IMDb > Day for Night (1973)
La nuit américaine
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Day for Night (1973) More at IMDbPro »La nuit américaine (original title)

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Day for Night -- Trailer for this classic film within a film


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Up 8% in popularity this week. See why on IMDbPro.
François Truffaut (screenplay) &
Jean-Louis Richard (screenplay) ...
View company contact information for Day for Night on IMDbPro.
Release Date:
7 September 1973 (USA) See more »
A movie for people who love movies.
A committed film director struggles to complete his movie while coping with a myriad of crises, personal and professional, among the cast and crew. Full summary » | Add synopsis »
Won Oscar. Another 11 wins & 7 nominations See more »
User Reviews:
Simply the greatest film about making a film ever made! See more (63 total) »


  (in credits order) (verified as complete)

Jacqueline Bisset ... Julie Baker

Valentina Cortese ... Séverine
Dani ... Liliane, la stagiaire scripte

Alexandra Stewart ... Stacey

Jean-Pierre Aumont ... Alexandre
Jean Champion ... Bertrand, le producteur

Jean-Pierre Léaud ... Alphonse (as Jean-Pierre Leaud)

François Truffaut ... Ferrand, le réalisateur
Nike Arrighi ... Odile, la maquilleuse

Nathalie Baye ... Joëlle, la scripte
Maurice Seveno ... Le reporter TV
David Markham ... Dr. Michael Nelson
Bernard Menez ... Bernard, l'accessoiriste
Gaston Joly ... Lajoie, le régisseur
Zénaïde Rossi ... Madame Lajoie
Xavier Saint-Macary ... Christian (as Xavier Macary)
Marc Boyle ... Le cascadeur anglais
Walter Bal ... Walter, le chef opérateur
Jean-François Stévenin ... Jean-François, l'assistant réalisateur (as J.F. Stevenin)
Pierre Zucca ... Pierrot, le photographe de plateau
rest of cast listed alphabetically:
Martine Barraqué ... Martine, la monteuse (uncredited)
Marcel Berbert ... L'assureur français (uncredited)
Yann Dedet ... Yann, le monteur (uncredited)
Georges Delerue ... Georges, le compositeur (voice) (uncredited)

Graham Greene ... L'assureur anglais (uncredited)
Ernest Menzer ... Le producteur de films érotiques (uncredited)

Claude Miller ... Le client de l'hôtel (uncredited)
Jean Panisse ... Bit part (uncredited)
Marie Poitevin ... Woman (uncredited)
Christophe Vesque ... L'enfant à la canne, séquence du rêve (uncredited)

Directed by
François Truffaut 
Writing credits
François Truffaut (screenplay) &
Jean-Louis Richard (screenplay) &
Suzanne Schiffman (screenplay)

Produced by
Marcel Berbert .... producer
Original Music by
Georges Delerue 
Cinematography by
Pierre-William Glenn 
Film Editing by
Martine Barraqué 
Yann Dedet 
Production Design by
Damien Lanfranchi 
Art Direction by
Damien Lanfranchi 
Costume Design by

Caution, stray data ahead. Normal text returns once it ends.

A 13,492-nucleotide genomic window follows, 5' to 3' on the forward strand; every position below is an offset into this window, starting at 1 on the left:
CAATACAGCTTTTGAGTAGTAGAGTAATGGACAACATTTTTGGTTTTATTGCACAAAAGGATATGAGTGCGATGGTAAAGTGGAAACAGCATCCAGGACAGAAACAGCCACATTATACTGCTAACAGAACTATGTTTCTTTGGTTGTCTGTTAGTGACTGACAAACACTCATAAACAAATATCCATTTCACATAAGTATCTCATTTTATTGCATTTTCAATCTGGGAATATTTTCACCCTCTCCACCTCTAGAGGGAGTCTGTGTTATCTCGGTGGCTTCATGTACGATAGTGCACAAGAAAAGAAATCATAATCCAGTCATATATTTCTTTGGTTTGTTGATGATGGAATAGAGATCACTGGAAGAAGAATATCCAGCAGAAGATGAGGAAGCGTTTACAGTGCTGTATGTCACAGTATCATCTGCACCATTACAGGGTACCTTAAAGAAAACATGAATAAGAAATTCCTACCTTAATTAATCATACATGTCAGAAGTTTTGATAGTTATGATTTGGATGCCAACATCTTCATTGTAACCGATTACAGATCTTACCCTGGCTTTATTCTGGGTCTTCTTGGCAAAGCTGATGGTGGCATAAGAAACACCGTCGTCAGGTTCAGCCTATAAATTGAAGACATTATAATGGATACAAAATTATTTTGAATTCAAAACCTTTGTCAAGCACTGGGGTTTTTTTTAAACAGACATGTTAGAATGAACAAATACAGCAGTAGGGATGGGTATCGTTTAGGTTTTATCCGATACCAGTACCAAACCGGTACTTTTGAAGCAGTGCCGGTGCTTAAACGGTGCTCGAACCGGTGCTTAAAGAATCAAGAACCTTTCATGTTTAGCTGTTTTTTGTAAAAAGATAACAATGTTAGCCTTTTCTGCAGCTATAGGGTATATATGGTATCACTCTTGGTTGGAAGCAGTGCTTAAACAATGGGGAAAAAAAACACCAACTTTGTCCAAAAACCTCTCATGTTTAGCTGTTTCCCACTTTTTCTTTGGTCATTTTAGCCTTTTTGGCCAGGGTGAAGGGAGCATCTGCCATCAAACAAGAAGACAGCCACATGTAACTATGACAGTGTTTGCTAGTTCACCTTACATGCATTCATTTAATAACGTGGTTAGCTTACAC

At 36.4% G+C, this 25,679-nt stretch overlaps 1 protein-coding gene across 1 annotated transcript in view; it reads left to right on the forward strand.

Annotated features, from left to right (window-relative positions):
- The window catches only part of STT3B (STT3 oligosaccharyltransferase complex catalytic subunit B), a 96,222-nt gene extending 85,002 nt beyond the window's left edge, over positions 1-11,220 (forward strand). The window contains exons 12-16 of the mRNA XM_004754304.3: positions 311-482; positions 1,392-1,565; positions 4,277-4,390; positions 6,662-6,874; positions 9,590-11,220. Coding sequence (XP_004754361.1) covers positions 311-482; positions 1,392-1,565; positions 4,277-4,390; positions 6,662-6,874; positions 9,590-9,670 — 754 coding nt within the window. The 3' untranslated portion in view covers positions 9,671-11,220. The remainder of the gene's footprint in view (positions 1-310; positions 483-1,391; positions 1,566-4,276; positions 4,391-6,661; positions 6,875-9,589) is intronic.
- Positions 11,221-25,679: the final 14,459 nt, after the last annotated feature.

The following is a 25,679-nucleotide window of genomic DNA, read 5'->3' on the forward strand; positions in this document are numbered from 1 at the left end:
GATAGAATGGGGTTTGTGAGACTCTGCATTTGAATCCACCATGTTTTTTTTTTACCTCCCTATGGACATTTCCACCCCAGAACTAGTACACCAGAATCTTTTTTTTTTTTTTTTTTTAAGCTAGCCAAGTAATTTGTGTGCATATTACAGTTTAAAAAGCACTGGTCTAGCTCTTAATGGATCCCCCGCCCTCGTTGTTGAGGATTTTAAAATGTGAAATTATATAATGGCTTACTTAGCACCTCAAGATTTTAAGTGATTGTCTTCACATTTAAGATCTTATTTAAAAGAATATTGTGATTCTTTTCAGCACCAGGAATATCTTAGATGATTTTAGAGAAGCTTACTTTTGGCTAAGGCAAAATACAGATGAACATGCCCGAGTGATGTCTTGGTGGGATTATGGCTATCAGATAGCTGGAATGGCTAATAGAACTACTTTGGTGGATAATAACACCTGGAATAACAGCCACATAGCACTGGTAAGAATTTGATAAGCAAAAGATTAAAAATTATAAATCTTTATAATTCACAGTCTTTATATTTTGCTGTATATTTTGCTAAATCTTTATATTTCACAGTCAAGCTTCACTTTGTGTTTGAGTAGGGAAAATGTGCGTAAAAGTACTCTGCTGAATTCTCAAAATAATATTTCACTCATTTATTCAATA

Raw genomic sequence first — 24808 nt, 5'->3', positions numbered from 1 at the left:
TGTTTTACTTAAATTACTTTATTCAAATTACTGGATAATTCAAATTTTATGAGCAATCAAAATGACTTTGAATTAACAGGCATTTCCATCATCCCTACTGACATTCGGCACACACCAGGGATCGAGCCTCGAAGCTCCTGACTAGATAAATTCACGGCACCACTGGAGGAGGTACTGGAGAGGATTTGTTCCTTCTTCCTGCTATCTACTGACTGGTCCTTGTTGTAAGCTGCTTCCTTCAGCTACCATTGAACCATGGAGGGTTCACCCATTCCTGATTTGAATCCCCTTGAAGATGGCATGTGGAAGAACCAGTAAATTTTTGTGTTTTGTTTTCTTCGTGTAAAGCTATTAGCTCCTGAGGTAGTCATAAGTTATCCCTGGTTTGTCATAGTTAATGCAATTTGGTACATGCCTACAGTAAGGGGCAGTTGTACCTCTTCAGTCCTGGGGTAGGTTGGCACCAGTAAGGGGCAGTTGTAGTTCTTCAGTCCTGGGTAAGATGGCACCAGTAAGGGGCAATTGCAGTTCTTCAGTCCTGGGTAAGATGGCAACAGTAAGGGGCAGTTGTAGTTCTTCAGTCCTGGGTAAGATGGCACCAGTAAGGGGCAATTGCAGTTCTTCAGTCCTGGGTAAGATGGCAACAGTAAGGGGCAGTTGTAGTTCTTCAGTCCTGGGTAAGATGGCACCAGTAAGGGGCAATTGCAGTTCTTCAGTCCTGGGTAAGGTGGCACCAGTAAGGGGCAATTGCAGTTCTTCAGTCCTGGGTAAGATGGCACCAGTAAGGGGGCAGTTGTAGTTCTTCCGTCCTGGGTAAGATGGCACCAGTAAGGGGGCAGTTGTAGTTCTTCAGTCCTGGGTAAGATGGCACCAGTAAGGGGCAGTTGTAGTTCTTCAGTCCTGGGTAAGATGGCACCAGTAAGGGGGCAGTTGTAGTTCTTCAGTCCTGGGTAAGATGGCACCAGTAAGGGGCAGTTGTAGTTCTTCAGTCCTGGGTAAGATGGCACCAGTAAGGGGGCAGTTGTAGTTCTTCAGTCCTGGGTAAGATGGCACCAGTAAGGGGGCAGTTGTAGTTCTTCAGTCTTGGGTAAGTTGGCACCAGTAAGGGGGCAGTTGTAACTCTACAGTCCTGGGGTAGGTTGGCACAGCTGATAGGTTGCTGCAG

Monique Dury 
Makeup Department
Fernande Hugi .... makeup artist
Thi-Loan Nguyen .... makeup artist
Malou Rossignol .... hair stylist
Production Management
Claude Miller .... production manager
Second Unit Director or Assistant Director
Suzanne Schiffman .... assistant director
Jean-François Stévenin .... assistant assistant director
Sound Department
Antoine Bonfanti .... sound mixer
René Levert .... sound
Harrik Maury .... sound
Marc Boyle .... stunts (uncredited)
Camera and Electrical Department
Walter Bal .... camera operator
Dominique Chapuis .... assistant camera
Jean-Francis Gondre .... assistant camera
Pierre Zucca .... still photographer (uncredited)
Other crew
Christian Lentretien .... production administrator
Alex Maineri .... general manager
Christine Pellé .... script supervisor
Roland Thénot .... general manager
Dorothy Gish .... dedicatee
Lillian Gish .... dedicatee
Crew verified as complete

Production CompaniesDistributorsOther Companies

Additional Details

Also Known As:
"La nuit américaine" - France (original title)
"The American Night" - International (English title) (literal title)
See more »
115 min
Black And White (dream sequences) | Color (Eastmancolor)
Aspect Ratio:
1.66 : 1 See more »
Sound Mix:
Argentina:13 | Australia:PG | Australia:NRC (original rating) | Finland:S | Iceland:L | Japan:G (2009) | Netherlands:14 (original rating) | Peru:14 | Portugal:M/18 | Singapore:PG | Sweden:Btl | UK:PG | UK:AA (original rating) | UK:12 (re-rating) (2016) | USA:PG | West Germany:12
Filming Locations:

Did You Know?

François Truffaut, an early contender to direct The Stunt Man (1980), borrowed elements from that films's source, the Paul Brodeur novel of the same name, for this film's story.See more »
Revealing mistakes: When the director and the producer are browsing promotional photographs of the English actress, the actual name of "Jacqueline Bisset" can be briefly seen at the bottom of one of the photographs.See more »